Money for Nothing
The persistence of low inflation across advanced economies has led central banks into the realm of zero and even negative policy rates, with the result that government borrowing (and thus spending) is now free. Populist politicians find themselves right at home, while those warning that there is no free lunch will be ignored – until it is too late.
MUNICH – A monetary-policy regime centered on quantitative easing (QE) and zero or even negative interest rates has created an extraordinarily permissive environment for politicians of a certain disposition. Those who are willing to exploit current conditions to boost their own popularity can expect clear sailing ahead – at least for now.
Throughout almost all of the advanced economies, monetary and fiscal policymaking are interacting in a new and unique way. Consider, for example, that the German government just issued 30-year bonds with a negative yield. That means it can borrow for free, and, in theory, do anything it wants – at no cost. And Germany is hardly alone, which is why it is not surprising to hear a growing chorus of voices calling for greater fiscal activism at the first sign of a growth slowdown.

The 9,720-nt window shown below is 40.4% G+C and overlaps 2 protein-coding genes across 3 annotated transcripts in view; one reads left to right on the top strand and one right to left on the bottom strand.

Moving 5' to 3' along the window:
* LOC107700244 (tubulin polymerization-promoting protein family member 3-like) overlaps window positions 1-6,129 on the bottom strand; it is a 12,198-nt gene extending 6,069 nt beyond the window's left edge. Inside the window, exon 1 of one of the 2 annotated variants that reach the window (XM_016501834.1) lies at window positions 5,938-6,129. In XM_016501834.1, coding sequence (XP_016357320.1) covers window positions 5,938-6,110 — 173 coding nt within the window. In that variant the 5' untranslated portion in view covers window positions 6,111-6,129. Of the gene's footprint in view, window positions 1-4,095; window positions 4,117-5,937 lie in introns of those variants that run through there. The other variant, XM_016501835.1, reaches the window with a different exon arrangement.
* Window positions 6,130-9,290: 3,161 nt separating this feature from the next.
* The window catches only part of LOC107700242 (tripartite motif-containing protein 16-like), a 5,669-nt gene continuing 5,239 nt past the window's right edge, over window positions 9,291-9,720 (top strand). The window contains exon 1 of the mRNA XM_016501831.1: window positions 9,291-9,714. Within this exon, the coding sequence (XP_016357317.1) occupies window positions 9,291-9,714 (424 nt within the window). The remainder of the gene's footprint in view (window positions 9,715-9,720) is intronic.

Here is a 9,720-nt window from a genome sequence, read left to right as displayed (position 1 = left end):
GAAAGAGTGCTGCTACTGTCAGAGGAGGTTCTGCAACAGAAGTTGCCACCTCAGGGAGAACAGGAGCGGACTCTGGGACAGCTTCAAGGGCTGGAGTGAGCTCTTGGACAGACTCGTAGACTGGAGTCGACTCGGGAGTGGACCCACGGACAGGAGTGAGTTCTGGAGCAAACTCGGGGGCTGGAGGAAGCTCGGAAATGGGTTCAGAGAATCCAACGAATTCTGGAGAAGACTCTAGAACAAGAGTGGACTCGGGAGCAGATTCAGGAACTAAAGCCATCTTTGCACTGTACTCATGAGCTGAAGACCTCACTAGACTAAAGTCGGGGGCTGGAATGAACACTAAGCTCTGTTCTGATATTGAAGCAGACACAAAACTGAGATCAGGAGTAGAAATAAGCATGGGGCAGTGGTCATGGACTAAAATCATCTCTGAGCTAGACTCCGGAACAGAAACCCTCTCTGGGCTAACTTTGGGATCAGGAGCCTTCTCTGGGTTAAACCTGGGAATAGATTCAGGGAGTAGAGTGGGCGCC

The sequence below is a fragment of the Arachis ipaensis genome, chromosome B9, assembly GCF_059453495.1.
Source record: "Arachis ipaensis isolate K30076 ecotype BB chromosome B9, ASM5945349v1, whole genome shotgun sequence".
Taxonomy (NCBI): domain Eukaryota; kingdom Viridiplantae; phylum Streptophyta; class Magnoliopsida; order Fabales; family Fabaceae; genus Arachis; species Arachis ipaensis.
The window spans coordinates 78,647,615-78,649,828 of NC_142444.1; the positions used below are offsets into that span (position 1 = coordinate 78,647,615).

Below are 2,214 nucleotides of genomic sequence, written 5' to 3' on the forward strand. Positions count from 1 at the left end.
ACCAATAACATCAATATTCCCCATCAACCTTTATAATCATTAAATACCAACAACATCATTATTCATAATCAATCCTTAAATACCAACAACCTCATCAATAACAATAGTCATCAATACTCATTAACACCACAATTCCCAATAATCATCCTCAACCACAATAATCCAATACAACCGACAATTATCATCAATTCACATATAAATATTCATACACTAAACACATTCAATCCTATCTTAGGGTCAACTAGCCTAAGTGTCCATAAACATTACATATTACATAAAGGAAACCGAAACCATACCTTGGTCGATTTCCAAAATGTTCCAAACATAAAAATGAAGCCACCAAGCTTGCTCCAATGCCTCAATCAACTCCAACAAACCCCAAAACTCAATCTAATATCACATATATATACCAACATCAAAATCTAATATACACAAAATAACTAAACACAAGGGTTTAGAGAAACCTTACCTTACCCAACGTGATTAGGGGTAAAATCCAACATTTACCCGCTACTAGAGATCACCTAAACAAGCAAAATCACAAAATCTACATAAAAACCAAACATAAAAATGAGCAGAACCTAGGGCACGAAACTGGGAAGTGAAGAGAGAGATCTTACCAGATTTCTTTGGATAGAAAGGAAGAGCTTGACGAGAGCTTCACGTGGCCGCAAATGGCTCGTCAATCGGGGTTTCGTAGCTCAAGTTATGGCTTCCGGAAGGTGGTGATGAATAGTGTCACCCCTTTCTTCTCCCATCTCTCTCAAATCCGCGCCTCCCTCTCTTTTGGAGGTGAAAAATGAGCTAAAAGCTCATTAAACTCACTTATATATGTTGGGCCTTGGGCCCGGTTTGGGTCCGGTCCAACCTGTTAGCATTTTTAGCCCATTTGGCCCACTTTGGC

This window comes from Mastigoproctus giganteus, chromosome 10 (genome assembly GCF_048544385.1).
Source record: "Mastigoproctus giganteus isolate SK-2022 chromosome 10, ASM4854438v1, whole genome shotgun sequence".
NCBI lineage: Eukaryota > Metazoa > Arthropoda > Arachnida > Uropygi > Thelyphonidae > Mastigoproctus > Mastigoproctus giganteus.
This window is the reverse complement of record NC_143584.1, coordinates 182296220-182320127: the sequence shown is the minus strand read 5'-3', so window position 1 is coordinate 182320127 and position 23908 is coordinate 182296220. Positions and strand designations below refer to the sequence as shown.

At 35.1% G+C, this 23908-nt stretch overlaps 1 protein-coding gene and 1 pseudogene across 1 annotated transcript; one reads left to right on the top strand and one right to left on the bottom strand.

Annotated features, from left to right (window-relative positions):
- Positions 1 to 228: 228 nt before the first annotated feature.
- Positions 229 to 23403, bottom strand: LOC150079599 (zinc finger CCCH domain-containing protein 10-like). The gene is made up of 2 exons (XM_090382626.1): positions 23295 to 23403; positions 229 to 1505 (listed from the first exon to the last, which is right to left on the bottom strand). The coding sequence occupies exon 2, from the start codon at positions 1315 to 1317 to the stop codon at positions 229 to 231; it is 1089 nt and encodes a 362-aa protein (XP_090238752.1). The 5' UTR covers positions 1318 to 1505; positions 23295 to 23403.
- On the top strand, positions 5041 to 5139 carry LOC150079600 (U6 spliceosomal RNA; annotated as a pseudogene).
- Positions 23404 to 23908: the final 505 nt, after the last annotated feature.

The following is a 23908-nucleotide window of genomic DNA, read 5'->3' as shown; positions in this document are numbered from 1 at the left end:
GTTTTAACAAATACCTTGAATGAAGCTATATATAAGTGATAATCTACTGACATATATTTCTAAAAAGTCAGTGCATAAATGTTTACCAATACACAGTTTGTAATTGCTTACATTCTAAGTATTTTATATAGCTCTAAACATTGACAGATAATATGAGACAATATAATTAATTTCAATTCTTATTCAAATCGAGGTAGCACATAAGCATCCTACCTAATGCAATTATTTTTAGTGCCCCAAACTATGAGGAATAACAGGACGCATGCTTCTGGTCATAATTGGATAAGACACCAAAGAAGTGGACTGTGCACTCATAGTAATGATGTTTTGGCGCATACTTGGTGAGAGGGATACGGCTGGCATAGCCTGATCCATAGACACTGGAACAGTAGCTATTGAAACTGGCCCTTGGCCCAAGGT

Obviously, the current situation could have far-reaching monetary and distributive consequences, given that governments are gradually expropriating from the traditional rentiers. But that is just the start. Politics itself has always been about managing tradeoffs. Money spent in one area cannot be spent somewhere else. If nurses and doctors are paid more, teachers, police, or firefighters will be paid relatively less. Governments must choose between cutting taxes and building new high-speed rail links, aircraft carriers, or roads and bridges.
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